CROMWELL, Conn. – During the Travelers Championship media day on May 2, defending champion Xander Schauffele spoke remotely from Charlotte, N.C., where he was preparing to play in the Wells Fargo Championship.
A member of the media took the opportunity to jokingly ask Schauffele if he was speaking remotely instead of in person because he didn’t want to drive by a sign congratulating the UConn men’s basketball team on winning its fifth NCAA championship.
UConn defeated Schauffele’s alma mater, San Diego State, 76-59, in the NCAA championship game last month.
Schauffele smiled and replied, “You can’t even make fun of the situation. We were just massive underdogs on the spot. I’m very proud of the Aztecs. They held (it) together.”
Schauffele watched the UConn-San Diego State game on television with his former San Diego State golf teammate, Austin Kaiser, who has caddied for him since they graduated.
“It’s basically family at this point,” he said. “There’s nothing we wouldn’t do for one another.”
Schauffele gave Kaiser two shots on each side when they played back home in Las Vegas recently, but Kaiser didn’t fare well.
“He’s a really good player,” Schauffele said. “His body just doesn’t hold up well after carrying the bag for three weeks straight.”
Schauffele will try to join Phil Mickelson (2001, 2002) as only the second golfer to win in back-to-back years in the 71-year history of the Travelers and the San Diego connection could work in his favor. Mickelson grew up in San Diego.
“It’s obviously more added pressure,” Schauffele said of trying to repeat. “You feel you have a higher expectation just because you’ve played well on site so I’m looking forward to the challenge.”
Last year, Schauffele led by five after 36 shots after shooting a pair of 63s. He said the water and other potential trouble of playing TPC River Highlands make for exciting golf because a 5-shot lead entering the back nine on Sunday isn’t necessarily safe.
“For me to feel comfortable,” he said, “I’d want like a nine-shot lead on that property.”
Schauffele trailed on the 18th tee on Sunday. He ended up winning by two when he birdied 18 after Sahith Theegala double-bogeyed it. J.T. Poston shared second with Theegala.
“What a weird spot, to be honest,” he said, “just sitting on the tee, kind of waiting and watching stuff unfold in front of me.”
The Travelers Championship, which will be held June 22-25, is the only PGA Tour, PGA Tour Champions, LPGA Tour or LIV Golf event in New England in 2023 and it will be a designated event, assuring the tournament of a star-studded field.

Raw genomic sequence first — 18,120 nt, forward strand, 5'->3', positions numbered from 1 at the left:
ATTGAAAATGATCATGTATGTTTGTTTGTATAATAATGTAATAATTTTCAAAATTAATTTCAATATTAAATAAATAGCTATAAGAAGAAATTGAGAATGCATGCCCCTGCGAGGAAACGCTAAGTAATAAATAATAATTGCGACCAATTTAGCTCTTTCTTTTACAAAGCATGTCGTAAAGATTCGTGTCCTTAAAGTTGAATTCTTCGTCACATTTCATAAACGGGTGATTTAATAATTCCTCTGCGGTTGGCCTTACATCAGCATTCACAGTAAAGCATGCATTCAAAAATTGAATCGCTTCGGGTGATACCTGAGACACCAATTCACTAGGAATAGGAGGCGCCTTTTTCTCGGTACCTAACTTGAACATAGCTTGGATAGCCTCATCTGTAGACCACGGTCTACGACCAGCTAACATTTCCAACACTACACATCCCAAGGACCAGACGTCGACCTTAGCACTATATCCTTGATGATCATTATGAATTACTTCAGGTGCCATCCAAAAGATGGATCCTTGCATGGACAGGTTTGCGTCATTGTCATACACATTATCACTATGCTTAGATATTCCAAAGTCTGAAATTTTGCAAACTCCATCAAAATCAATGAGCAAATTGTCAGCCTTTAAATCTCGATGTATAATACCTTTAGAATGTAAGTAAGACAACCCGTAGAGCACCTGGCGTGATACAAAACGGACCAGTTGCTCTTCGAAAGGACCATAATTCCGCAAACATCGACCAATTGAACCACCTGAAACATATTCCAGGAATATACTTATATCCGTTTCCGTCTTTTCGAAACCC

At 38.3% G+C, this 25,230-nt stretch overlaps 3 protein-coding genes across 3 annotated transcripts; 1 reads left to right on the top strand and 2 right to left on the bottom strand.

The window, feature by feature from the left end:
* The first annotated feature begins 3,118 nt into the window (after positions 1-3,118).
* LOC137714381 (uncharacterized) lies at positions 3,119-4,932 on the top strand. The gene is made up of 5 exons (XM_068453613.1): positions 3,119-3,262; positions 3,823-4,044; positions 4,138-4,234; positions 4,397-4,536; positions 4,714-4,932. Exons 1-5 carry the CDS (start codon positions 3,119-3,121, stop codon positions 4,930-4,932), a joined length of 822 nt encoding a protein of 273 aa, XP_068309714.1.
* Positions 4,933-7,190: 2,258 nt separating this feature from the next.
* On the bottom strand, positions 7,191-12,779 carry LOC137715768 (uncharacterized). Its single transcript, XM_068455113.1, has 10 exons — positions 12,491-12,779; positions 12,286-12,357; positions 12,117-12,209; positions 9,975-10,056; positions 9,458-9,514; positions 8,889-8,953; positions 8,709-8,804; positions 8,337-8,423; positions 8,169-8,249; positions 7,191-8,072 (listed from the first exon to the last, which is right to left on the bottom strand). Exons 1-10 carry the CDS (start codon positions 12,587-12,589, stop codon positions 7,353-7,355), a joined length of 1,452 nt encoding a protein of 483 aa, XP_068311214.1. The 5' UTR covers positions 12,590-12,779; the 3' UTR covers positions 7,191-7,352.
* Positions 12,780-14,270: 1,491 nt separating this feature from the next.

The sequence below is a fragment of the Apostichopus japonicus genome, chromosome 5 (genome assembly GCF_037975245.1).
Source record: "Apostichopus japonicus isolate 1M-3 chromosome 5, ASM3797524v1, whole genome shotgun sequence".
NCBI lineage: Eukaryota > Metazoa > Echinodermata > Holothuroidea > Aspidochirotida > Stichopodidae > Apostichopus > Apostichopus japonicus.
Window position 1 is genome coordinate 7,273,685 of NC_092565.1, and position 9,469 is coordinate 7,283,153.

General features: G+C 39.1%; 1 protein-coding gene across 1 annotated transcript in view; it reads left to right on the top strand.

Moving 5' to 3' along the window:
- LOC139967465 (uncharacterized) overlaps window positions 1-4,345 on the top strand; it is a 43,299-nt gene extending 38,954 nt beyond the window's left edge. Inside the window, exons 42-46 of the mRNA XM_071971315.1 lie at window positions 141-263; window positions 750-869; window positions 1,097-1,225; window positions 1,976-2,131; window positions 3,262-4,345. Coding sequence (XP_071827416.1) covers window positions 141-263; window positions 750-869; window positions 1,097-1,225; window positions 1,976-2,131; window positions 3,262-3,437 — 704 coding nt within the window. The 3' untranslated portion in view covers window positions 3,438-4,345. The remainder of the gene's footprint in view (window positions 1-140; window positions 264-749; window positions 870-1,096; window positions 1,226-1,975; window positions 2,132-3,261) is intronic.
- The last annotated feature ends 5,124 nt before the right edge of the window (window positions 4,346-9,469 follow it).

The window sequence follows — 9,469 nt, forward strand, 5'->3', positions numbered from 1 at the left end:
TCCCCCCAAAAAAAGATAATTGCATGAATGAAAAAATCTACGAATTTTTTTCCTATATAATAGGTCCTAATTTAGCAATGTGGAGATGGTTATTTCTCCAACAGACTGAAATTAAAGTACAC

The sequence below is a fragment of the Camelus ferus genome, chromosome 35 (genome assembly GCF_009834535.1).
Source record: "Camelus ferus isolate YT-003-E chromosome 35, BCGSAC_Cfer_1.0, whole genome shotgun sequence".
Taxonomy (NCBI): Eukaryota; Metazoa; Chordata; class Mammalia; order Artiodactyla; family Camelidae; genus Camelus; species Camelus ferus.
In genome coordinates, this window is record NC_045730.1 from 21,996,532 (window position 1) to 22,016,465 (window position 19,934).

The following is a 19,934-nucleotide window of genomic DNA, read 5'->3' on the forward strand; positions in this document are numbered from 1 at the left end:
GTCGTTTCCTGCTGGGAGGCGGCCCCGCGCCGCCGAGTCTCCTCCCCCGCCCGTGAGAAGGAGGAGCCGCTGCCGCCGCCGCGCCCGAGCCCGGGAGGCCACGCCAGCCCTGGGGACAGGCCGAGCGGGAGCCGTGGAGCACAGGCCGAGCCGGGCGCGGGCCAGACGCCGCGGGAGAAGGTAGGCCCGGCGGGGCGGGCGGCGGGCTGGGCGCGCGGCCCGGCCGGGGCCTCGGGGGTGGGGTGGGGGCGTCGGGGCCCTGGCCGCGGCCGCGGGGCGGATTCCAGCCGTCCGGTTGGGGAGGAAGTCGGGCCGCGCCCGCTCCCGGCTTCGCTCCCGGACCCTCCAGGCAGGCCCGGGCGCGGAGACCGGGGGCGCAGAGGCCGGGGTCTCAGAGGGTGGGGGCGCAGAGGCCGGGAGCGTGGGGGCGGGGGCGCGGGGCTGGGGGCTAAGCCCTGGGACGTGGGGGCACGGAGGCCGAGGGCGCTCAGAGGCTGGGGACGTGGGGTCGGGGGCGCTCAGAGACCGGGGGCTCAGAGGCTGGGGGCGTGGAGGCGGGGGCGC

The top PGA Tour players are allowed to skip only one of the 17 designated events, each of which has a purse of at least $20 million. Rory McIlroy will be docked $3 million for missing his second, the RBC Heritage, last month.
Schauffele, McIlroy, Scottie Scheffler, Patrick Cantlay, Max Homa, Collin Morikawa, Justin Thomas, Cameron Young and Tony Finau have already committed to play in the Travelers. No. 1 John Rahm has yet to commit, but still has time.
The PGA Tour staged designated events with their elevated purses this year in an attempt to prevent more golfers from jumping to the big money, no-cut tournaments of LIV Golf.
The $20 million purse and first-place check of $3.6 million this year are by far the most in Travelers’ history. The previous highs were last year when Schauffele pocketed $1,494,000 of the $8.3 million purse.
Last year, the Travelers took place the week following the U.S. Open, which was held about a two-hour drive away at The Country Club in Brookline. There was also an LIV Golf event in Massachusetts at the International in Bolton on Labor Day weekend. LIV Golf is not returning to the International this year.
Schauffele enjoys playing against the top golfers in designated tournaments.
“It’s the best part of sports for me,” he said. “It almost feels like we’re at the playoffs everything we’re at these elevated events.”
Designated events aren’t as popular among the low-tiered golfers because they feel left out.
“It’s a mixed feeling, to be completely transparent,” Schauffele said. “Some guys are very happy with it, some guys are not as happy with it, feeling like there’s less opportunity.”
Designated events could become limited-field, no-cut events next year, providing even fewer opportunities to lower ranked golfers. Schauffele thinks those golfers should wait to see what happens.
“We are trying to pick the best package possible moving forward to sort of hold the tour together,” he said, “and then, two, if things aren’t right or don’t feel right or the competition isn’t right moving forward, the tour is willing to change and make it better.”
The tour plans to avoid scheduling non-designated events between designated events next year so all golfers will be more likely to play them.
Schauffele said seeing LIV golfers for the first time in quite awhile at the Masters wasn’t awkward.
“The interaction was fine, it was nice,” he said. “A lot of smiles. It was nice to see some familiar faces, guys I haven’t seen out here on the normal circuit. Just catching up, asking how they’re doing and congratulating whoever won at whatever event it was, saying hi to all the caddies and the players. So it was cool. Everyone seemed in good spirits and I didn’t feel there was any sort of animosity towards anyone.”
There’s no reason for animosity among the golfers considering the fact that LIV Golf helped boost the purses on the PGA Tour.
Schauffele will be announced on the first tee at TPC River Highlands as the defending champion. He’ll also be announced as the reigning Olympic gold medalist, an honor he earned in 2021 in Tokyo.
“It awesome,” he said. “It almost sort of marinades. It gets better as time goes on.”
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